Some parents wonder why their baby has a cold or signs and symptoms of it just after birth. It’s not really a cold; it’s nasal congestion – a common condition that babies experience. Constant sneezing, stuffy nose, and even snoring are the clear hints that the baby is suffering from it.
But my baby’s nose and mouth have been suctioned well right after birth, so how come this still occurs? It’s not all about suctioning the mucus out, really. Newborn nasal congestion occurs because they continue to have mucus in the upper respiratory tract (nose, sinuses, and larynx) and the posterior pharynx (throat) until about two weeks after birth. That snoring you hear when your baby is fast asleep is due to aforementioned mucus. Another cause for the snoring is the irregular breathing of newborns. It is normal for them to have it during the first month of life.
It is alarming and daunting to see your precious little one breathing like that. Worry no further! You can help ease away the nasal congestion of your baby by doing these steps at home:
- If you’re smoking, quit. Even if you smoke far away from your baby, the residue left on your clothes is enough to make the nasal congestion worse.
- Prior to suctioning the mucus using a bulb syringe from each nostril, put a few drops of saline solution first. Don’t start suctioning without moistening the nose with the drops because mucus turns into hardened crusts. When this happens, you’ll have a harder time suctioning it out. If you do it too much, the nasal tissues will get irritated, inflamed, and there’s a good chance that it will bleed. Here’s how to do it:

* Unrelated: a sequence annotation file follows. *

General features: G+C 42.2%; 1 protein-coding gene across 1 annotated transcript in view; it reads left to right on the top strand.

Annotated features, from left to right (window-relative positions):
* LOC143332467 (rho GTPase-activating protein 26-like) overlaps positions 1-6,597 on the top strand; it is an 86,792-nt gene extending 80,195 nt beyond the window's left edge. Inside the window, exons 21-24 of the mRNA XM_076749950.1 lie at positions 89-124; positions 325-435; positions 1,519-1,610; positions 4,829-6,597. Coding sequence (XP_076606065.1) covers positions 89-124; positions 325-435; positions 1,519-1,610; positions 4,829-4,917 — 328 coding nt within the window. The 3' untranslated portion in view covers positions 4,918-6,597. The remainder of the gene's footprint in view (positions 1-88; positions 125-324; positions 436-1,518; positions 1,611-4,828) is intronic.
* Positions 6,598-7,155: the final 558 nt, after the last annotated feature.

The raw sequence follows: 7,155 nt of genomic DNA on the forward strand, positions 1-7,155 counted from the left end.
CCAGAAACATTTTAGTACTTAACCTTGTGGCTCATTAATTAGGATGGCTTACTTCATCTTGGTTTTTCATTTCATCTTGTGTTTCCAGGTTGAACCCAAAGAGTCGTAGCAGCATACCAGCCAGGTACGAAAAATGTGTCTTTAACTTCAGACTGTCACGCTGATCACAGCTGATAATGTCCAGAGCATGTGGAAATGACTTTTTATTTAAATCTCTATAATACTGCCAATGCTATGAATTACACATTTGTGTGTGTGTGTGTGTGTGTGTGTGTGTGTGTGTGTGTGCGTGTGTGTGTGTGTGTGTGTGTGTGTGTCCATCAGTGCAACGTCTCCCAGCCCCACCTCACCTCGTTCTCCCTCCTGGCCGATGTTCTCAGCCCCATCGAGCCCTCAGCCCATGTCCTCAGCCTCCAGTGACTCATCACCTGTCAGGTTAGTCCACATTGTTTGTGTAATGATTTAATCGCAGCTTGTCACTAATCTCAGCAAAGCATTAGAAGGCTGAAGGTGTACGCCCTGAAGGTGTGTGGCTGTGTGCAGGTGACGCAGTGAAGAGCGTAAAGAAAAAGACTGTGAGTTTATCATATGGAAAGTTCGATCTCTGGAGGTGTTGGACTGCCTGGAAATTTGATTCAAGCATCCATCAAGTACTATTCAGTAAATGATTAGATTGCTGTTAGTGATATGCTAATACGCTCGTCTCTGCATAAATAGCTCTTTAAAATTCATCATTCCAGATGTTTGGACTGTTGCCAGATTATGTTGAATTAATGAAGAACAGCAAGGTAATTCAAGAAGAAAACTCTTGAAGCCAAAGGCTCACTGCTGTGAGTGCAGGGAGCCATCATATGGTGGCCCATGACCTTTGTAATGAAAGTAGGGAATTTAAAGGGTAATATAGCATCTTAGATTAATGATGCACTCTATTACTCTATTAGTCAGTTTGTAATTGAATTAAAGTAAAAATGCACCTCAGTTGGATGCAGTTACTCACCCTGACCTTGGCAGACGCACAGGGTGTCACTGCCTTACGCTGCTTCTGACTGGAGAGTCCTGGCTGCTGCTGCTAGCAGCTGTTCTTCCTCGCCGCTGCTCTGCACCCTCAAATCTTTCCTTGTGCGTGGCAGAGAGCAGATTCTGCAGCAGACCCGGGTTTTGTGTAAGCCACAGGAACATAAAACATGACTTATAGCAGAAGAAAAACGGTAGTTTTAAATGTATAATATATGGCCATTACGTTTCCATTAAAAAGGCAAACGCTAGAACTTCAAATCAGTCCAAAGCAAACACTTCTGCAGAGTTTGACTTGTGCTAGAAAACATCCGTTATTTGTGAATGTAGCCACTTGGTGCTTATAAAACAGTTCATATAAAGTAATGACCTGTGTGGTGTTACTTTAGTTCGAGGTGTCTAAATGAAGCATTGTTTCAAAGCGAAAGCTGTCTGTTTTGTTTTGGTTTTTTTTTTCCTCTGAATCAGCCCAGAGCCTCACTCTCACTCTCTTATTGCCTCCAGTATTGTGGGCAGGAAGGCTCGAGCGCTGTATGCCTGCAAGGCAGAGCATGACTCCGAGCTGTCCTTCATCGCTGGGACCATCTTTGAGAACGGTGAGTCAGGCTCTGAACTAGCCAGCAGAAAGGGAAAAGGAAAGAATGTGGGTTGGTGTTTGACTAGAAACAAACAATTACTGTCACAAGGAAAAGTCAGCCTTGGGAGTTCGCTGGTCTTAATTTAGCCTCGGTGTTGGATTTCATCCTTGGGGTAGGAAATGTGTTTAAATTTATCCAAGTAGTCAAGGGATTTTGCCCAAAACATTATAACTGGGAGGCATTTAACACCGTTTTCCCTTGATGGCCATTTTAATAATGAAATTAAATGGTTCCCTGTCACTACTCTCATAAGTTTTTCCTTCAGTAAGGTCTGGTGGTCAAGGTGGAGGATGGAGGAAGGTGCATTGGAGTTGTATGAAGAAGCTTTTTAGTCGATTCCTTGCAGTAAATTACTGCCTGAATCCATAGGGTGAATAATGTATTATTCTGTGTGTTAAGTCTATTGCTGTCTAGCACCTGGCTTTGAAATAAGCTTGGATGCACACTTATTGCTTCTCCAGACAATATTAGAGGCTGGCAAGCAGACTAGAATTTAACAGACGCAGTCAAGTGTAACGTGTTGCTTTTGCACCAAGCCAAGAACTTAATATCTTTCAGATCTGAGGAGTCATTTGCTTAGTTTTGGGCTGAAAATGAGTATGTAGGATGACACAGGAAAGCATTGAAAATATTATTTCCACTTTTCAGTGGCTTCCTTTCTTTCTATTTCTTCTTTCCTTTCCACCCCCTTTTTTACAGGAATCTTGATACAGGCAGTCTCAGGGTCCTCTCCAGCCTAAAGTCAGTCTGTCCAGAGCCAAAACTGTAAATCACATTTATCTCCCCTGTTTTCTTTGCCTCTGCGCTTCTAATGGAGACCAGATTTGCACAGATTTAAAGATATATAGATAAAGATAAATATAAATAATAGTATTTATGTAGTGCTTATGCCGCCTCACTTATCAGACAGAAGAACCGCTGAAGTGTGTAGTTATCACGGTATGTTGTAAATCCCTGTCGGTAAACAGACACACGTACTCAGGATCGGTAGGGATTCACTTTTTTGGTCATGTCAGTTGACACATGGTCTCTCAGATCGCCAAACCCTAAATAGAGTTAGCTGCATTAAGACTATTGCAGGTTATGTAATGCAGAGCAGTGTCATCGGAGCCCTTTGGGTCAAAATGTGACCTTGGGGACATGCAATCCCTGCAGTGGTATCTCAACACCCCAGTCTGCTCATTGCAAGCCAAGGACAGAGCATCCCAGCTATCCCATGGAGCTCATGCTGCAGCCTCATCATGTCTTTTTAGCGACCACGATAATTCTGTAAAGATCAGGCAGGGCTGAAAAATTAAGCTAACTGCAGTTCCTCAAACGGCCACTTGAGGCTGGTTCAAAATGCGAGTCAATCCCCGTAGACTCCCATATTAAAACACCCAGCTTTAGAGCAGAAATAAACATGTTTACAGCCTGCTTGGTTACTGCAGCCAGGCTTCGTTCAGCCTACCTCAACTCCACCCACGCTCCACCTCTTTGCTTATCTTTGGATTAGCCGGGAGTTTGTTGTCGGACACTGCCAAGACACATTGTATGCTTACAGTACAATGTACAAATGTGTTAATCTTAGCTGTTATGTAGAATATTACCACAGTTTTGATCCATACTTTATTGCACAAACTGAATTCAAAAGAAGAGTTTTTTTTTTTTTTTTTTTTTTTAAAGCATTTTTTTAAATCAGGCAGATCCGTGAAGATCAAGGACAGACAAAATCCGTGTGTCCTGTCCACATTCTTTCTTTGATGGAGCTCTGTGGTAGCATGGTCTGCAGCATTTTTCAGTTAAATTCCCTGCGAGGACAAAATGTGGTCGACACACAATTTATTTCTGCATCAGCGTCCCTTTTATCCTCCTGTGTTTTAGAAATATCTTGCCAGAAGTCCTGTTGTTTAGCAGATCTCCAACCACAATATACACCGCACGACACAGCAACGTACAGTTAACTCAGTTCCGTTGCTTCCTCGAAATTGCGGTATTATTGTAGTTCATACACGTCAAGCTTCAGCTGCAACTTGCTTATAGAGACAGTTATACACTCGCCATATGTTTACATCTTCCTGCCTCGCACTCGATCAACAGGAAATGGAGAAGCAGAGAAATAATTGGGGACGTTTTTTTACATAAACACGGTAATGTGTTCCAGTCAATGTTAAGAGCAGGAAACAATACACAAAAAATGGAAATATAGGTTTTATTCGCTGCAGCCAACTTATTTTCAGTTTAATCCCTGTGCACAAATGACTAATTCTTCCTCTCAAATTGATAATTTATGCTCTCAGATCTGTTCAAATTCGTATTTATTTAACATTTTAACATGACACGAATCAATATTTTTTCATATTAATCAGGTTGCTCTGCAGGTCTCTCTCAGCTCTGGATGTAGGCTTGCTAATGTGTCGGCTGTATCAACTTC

- Tilt your baby’s chin a little while she is lying down
- Place two to three drops (or one spray) of the saline solution on each nostril
- Keep her head still for about a minute
- Squeeze (negative pressure) a clean bulb syringe before inserting the tip to one nostril
- Gently release the bulb syringe to suction out the mucus
- Check your baby for any distress during the process. Stop is she starts crying or can’t seem to breathe properly.
- If your baby’s nose is still stuffy, repeat the process. Take head, though. You won’t be able to take out all the mucus in one session. It’s better to do it only once a day only; preferably before the baby goes to sleep at night. Too often is not good. You will only make the congestion worse.
- You can place a warm mist humidifier inside the baby’s room to alleviate the nasal stuffiness. Another benefit of warm mist humidifier is its ability to eliminate germs as well. Just make sure that the humidifier is far away from the baby as possible for safety reasons.
- Alternatively, you can run a hot shower. Contain the steam by closing the door and window shut; block any gaps as well. Stay inside with your baby for ten minutes. The steam will help your baby breath better by loosening the mucus.
- Place your newborn baby in a semi-upright position when sleeping. You can do this by putting him on a car seat. Do not try to prop up your baby’s head with a few pillows on his crib. This may cause suffocation.
Go to the baby’s pediatrician if the symptoms mentioned above are accompanied by the ff: Fever or temperature of 100.40 F – this is considered a medical emergency if the baby is less than 3 months old; from transparent, the mucus turns to yellow or green mucus; the baby is irritable and cries all the time; the baby is drinking milk poorly.